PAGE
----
What’s a press release supposed to do?
We all know what it’s supposed to do. It’s supposed to magically inspire reporters to write good things about your company. In reality, this is never the case. A press release can be many things – a marketing man’s nirvana; a CEO’s vanity play; and a great reason for a PR consultant to throw a party…. but more often than not, it’s not the thing that moves a reporter to write.
To get reporters to write you need four things: a lot of cash, a brand, a great story and a talented PR consultant. And here are the riders: when the story’s absent, you need cash, brand and talent in abundance; if you have no brand, you need the other stuff in spades; and if you have no cash, then you need to play by a different set of rules.
Oftentimes, the cash question is just about buying persistence. Your story might stink, but you may have enough resources to stay in the face of reporters long enough to get them to write about you. In other words, you buy the services of a PR firm. However, it’s a harsh fact that in today’s world, £2,500 a month buys you not a lot of talent…. and, consequently, not a lot of success.
What’s a smart, budget-conscious firm to do with PR?
Most likely your audience is very specific, and your stories are not of mass appeal. Your objective, however, remains the same. You want to raise awareness of your brand/product/service among prospects who don’t know you yet.
Now there’s a big wide world of PR agencies out there, waiting to eat your marketing budget, so here’s a word to the wise: let them focus on the clients they’re built for – the big corporate gorillas that have the cash and the brand to make the traditional PR model work. For the rest of us there’s an alternative: the web.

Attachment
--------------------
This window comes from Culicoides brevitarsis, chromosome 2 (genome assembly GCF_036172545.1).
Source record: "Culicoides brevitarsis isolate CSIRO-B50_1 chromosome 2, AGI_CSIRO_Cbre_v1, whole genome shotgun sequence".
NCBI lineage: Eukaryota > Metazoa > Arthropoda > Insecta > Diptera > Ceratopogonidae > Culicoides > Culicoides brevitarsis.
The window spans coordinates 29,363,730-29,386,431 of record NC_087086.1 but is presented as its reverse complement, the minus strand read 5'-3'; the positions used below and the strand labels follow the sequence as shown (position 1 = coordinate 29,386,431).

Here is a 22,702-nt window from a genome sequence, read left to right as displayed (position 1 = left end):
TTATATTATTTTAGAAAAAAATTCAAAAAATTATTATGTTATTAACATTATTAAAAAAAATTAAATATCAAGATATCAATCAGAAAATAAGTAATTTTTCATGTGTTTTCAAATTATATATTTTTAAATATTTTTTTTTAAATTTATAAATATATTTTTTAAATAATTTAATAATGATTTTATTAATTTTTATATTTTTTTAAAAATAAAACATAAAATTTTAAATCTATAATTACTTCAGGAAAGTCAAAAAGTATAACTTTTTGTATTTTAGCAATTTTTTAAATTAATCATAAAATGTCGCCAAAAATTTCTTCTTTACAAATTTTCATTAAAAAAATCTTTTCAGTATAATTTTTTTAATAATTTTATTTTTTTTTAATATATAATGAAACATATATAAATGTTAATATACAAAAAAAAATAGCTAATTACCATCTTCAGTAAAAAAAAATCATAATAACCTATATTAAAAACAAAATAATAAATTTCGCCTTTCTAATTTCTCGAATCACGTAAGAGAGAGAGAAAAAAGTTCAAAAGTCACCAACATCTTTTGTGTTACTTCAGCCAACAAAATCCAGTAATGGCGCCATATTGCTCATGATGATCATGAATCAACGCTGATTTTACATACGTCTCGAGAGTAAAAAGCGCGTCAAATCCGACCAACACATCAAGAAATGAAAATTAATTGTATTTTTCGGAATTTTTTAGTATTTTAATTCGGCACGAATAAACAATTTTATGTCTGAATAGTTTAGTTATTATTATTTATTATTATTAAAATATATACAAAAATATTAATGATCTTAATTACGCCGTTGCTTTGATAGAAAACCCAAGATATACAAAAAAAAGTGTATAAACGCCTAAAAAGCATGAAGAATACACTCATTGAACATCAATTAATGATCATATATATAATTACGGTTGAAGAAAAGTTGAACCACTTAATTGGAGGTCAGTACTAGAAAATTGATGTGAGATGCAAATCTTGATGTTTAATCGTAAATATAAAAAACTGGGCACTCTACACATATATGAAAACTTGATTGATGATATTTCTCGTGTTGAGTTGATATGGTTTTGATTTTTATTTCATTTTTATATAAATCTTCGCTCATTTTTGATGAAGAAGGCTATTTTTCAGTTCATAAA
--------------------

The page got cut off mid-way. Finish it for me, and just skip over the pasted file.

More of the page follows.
PR on the web: avoid the middle man
The starting point for PR on the web is the same as it ever was. You still need to generate compelling content to appeal to your audiences. You still need to craft your marketing messages with a great deal of care – be they via white papers, case studies, opinion pieces or good old press releases. The difference, however, lies in how you distribute them.
Email is cheap. Publishing stuff on your web site costs almost zero. Sending your press releases via web-based distribution hubs costs next to nothing. On the other hand, to hold the front page of the FT is a more expensive ride, because the man-power of PR is not cheap.
By using the web you can cut out the middle man and still get your message to your audience. As we’ll see, the approach is a little different, but the result can be a lot more cost effective, targeted and (most importantly!) easy to measure.
Raising awareness, web style
You already have a web site, right? Well, it’s time to put it to work.
Once you’ve created all of those classic marcomms pieces – the white papers, the think pieces, and the press releases, they need to find a home on your site…say the ‘resources’ section. This first piece of publishing should cost you nothing, especially if you use a Content Management System (a CMS is cheap, too and you really ought to use one for your website).
At the same time, your website should act as a hub for the creation of a web marketing database, capturing user information as they pass through your site. For example, you should be getting people to sign up to newsletters or whitepapers in exchange for their email address. If you’re doing this already then you’re half way there.
Using email to drive awareness
Now that you’ve published your content to your site it’s time to use your email lists and shout about it. There are killer email tools that help you do this at an incredibly low cost – such as Vertical Response.